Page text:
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The student news site of Lake Forest Academy

The Spectator

The student news site of Lake Forest Academy

The Spectator

A closer inspection of Coffee: Our Health Center cat

The cat residing in front of the Health Center and by the staircase of New Hall has come to our attention recently. She is frequently seen and noticed sulking around in that area. 


Leigh Ann Jacobson, Senior Director of Family Philanthropy & Volunteer Engagement, said, “Coffee is a female Tortoiseshell/Tabby feral cat who has chosen LFA as her home. She lives outside of New Hall, which is where I work.” She continued, highlighting how long Coffee has been a member of the LFA community: “I have been caring for Coffee since I started working at LFA in 2020. She lives in the bushes right outside my office window. Over three years, she has begun to trust me enough to show me some affection.”

Coffee is laying near her shelter. (Photo by Leigh Ann Jacobson)

Emily Kalis, Assistant Dean of Students, and Senior Assistant Dean of Admission, was also the one who first discovered Coffee, “My first year working here when my office was in Reid, I noticed that this cat kept popping her head up, looking at me. And after a little bit, I’m like, there has to be a reason why she kept coming up to the window. And then I went outside and I looked below my window and there was a drain pipe and there were four kittens in there. We named them all after coffee names, like mocha, espresso, latte,” she continued, “I immediately called Julia Plambeck. I knew that she worked with Paws Chicago, which is an organization that takes feral cats or kittens. The four were able to be adopted. But the kitten, the mom Coffee, because she was already kind of in with the environment, she was too old to be adopted.”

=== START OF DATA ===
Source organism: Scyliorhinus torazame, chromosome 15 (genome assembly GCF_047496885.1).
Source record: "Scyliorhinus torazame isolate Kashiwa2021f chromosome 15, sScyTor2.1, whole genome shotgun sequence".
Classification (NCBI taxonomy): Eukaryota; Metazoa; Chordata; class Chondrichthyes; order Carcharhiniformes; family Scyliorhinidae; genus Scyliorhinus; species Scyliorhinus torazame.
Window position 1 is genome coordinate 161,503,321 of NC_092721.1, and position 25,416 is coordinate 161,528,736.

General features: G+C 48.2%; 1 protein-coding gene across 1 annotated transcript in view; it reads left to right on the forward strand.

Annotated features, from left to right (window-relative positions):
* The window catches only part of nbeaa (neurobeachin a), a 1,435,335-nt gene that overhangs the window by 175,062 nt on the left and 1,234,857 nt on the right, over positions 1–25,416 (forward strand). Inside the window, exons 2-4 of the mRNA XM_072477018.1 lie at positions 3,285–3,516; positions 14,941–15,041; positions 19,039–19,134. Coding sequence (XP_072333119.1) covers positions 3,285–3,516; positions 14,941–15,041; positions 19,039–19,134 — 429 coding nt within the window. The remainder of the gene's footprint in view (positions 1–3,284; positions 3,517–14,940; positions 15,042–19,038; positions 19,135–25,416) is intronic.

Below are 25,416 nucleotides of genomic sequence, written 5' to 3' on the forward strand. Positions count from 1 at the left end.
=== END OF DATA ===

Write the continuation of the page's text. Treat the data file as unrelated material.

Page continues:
Jennifer Madeley, School Therapist; Health, Wellness & Community Teacher, added, “Feral cats can’t be domesticated. So, Coffee was brought back to campus and has been our campus cat since then.” She continued to emphasize Coffee’s eating habits, emphasizing how“Mrs. Jacobson started feeding her, not a lot of food, but just a little because you still want her to be able to hunt and get her own food.” 

Coffee stands at the corner of the bush. (Photo by Jennifer Madeley)

Jacobson said, “We ask that the students not to feed Coffee because food trash will encourage raccoons and other possibly dangerous animals to be attracted to Coffee’s home area. We do not want to overfeed Coffee since she is feral and needs to maintain hunting skills for her food and safety.” Jacobson emphasized, “Seeing Coffee is the highlight of my work day. I just love her so much!”

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Cynthia Li, Managing Editor of Global

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